Pediatric Brain Tumor Program

What are the symptoms of brain tumors in children?

 

Symptoms from brain tumors can vary widely and will depend how advanced the disease is when it is discovered. Each child may experience different symptoms  depending on size and location of the brain tumor.

The brain is contained in the closed space of the skull and there is no space for extra tissue (tumor). The growth of a tumor can cause pressure on the brain. Symptoms from pressure on the brain can include:

  • Headache

  • Vomiting (often in the morning)

  • Personality changes

  • Irritability

  • Drowsiness

  • Uncoordinated muscle movements

  • Problems walking
  • Vision changes (blurry or double vision)
  • Seizures

  • Slurred speech

  • Weakness or paralysis
  • Drowsiness or confusion

  • Memory loss

  • Puberty or growth abnormalities
  • Bowel or bladder dysfunction

  • Back pain

  • Loss of sensation

 

Symptoms of a tumor may be similar to other, more common medical conditions. Consult your child's physician if you are concerned.

What causes brain tumors in kids?

 

Ongoing research is helping us to determine why brain tumors develop in certain children. Recent work suggests that a small number of brain tumors may be related to genetics. In these cases, a child may have a brain tumor, because he has inherited certain genes. When this is the case we work with pediatric geneticists and genetics counselors to help families.

  • Children with certain genetic conditions inclduing : neurofibromatosis type 1 or type 2, von Hippel-Lindau (VHL) disease, Li-Fraumeni syndrome, Gorlin’s syndrome and retinoblastoma,  have an increased risk of developing tumors of the brain or spine

  • Previous treatment of your child with radiation therapy to the head or spine may increase risk for new brain tumors.

How are brain tumors classified?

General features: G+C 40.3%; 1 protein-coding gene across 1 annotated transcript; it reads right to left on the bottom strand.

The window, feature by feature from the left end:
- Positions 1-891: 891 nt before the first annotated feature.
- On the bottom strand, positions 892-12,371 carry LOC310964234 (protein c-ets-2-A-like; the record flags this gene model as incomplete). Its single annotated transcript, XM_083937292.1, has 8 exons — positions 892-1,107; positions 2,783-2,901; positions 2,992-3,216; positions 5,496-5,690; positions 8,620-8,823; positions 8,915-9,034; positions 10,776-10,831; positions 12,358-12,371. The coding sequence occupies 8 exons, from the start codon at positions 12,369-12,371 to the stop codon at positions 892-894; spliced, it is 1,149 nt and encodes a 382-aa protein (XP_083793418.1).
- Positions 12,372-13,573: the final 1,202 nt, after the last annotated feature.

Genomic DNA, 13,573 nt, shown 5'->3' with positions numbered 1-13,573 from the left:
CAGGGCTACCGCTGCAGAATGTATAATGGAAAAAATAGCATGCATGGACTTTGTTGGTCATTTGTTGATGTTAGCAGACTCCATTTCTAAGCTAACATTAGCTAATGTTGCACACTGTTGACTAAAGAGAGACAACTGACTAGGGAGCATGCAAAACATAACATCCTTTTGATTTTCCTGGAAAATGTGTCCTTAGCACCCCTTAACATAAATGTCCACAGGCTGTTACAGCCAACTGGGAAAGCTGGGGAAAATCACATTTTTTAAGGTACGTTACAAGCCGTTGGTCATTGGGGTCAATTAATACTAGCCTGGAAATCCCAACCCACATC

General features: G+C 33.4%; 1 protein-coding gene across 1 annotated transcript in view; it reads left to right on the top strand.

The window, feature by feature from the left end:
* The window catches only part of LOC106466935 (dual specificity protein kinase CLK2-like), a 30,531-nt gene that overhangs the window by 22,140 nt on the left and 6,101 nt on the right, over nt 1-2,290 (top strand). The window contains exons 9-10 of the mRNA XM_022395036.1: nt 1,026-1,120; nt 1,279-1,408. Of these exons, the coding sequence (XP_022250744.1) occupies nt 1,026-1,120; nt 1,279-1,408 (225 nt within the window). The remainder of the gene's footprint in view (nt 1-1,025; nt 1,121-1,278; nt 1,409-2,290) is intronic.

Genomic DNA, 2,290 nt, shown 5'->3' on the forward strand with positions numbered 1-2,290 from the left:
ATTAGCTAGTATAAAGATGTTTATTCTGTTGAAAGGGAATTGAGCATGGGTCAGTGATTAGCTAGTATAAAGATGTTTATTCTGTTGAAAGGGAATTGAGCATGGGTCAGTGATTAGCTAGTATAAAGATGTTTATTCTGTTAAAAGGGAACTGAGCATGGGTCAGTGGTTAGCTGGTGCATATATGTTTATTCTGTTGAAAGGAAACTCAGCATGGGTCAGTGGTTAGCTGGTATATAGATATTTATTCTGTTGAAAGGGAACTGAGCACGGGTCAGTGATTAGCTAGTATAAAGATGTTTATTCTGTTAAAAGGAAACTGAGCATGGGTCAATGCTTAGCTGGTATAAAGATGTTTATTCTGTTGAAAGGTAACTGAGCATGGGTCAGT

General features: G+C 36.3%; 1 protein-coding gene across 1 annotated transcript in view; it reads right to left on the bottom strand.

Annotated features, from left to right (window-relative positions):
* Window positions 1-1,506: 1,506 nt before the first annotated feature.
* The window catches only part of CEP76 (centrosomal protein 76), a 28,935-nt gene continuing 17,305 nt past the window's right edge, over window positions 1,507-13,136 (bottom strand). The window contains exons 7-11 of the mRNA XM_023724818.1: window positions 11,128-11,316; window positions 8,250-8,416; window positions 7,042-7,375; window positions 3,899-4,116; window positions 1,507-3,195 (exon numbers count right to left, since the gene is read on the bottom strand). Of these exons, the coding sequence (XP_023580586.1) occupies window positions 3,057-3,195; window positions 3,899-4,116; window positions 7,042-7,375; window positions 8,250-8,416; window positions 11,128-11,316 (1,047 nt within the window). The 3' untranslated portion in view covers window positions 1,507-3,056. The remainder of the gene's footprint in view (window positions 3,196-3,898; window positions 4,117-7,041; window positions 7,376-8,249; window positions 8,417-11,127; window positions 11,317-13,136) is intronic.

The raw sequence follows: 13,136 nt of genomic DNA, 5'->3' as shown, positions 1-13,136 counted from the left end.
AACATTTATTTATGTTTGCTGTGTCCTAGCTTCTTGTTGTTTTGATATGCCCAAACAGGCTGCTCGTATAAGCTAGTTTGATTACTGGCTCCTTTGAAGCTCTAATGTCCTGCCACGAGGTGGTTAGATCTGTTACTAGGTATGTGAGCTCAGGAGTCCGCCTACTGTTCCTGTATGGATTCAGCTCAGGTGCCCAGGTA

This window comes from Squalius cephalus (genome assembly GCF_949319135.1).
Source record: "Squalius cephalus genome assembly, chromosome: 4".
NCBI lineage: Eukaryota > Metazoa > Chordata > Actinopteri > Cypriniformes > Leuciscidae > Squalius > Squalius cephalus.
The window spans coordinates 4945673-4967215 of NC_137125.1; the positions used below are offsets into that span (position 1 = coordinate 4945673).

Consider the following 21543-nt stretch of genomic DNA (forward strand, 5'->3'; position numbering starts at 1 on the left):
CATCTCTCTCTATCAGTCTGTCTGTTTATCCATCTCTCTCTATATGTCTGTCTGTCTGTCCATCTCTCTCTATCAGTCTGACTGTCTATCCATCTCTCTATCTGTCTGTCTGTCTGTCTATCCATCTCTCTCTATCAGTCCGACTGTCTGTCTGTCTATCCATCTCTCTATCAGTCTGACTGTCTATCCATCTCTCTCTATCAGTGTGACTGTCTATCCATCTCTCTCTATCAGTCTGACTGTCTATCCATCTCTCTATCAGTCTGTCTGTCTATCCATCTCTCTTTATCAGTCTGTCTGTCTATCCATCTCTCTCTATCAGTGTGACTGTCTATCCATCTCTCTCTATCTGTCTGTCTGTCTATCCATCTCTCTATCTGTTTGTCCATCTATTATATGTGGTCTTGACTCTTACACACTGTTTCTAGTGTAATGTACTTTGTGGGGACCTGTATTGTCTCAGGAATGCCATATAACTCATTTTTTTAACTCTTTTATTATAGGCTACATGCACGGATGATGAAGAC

We use the World Health Organization (WHO) classification system for most pediatric brain tumors. This system incorporates the appearance of the cells from samples of the tumor during surgery. These studies indicate what type of brain cell is involved in the tumor and may reveal if the tumor is likely to spread.

Tumors also can also be classified as benign or malignant:

  • Benign tumors: usually do not have the ability to spread. Treatment with surgery to completely remove the tumor may be all that is required.

  • Malignant tumors: can invade other areas in the brain or spine. These tumors may continue to grow even if the tumor is removed at surgery. Tumor cells may grow back, and further treatment with chemotherapy or radiation therapy will be needed.

Brain tumors are also now being classified with molecular and genetic studies. This information helps our team to find better treatments and medications for your child.

 

What is grade of the tumor and why is it important?

 

Many pediatric brain tumors are described by a grading system to estimate their potential for spread. Higher grade tumors are usually highly malignant and very difficult to treat. The grade of a tumor is based on looking at a sample of cells from a surgery specimen. Under a microscope different features are noted. We are now using molecular profiling of tumors to help provide additional information that can be used in selecting the best treatment for your child. The grade of the tumor can help determine the outcome for your child, need for close follow-up appointments, and next steps in your child's care.

Types of pediatric brain tumors

Our team treats all forms of pediatric brain tumors. Some common tumors we treat include:

  • Medulloblastoma

  • Juvenile pilocytic astrocytoma

  • Astrocytoma

  • Glioma

  • Ganglioglioma

  • Dysembryoplastic Neuroepithelial Tumor (DNET)

  • Ependymoma

  • Epidermoid

  • Dermoid

  • Craniopharyngioma

  • Germ cell tumor

  • Germinoma

  • Hemangioblastoma

  • Hemangiopericytoma

  • Glioblastoma

  • Oligodendroglioma

  • Meningioma

  • Pineal region tumors

  • Skull-base tumors

  • Pituitary adenoma

  • Brain metastasis

 

What should I do if I think my child has a brain tumor?

The most important thing to do is to have your child evaluated. General guidelines:

  • Contact your child’s doctor right away, or call 911 for emergency help

  • Try to record or write down any abnormal behavior or symptoms that your child may be experiencing and when this may have started. Information that you may be able to remember is important for following your child after treatment.

  • If a brain tumor or spine tumor has been found please contact us for an appointment within 24 hours.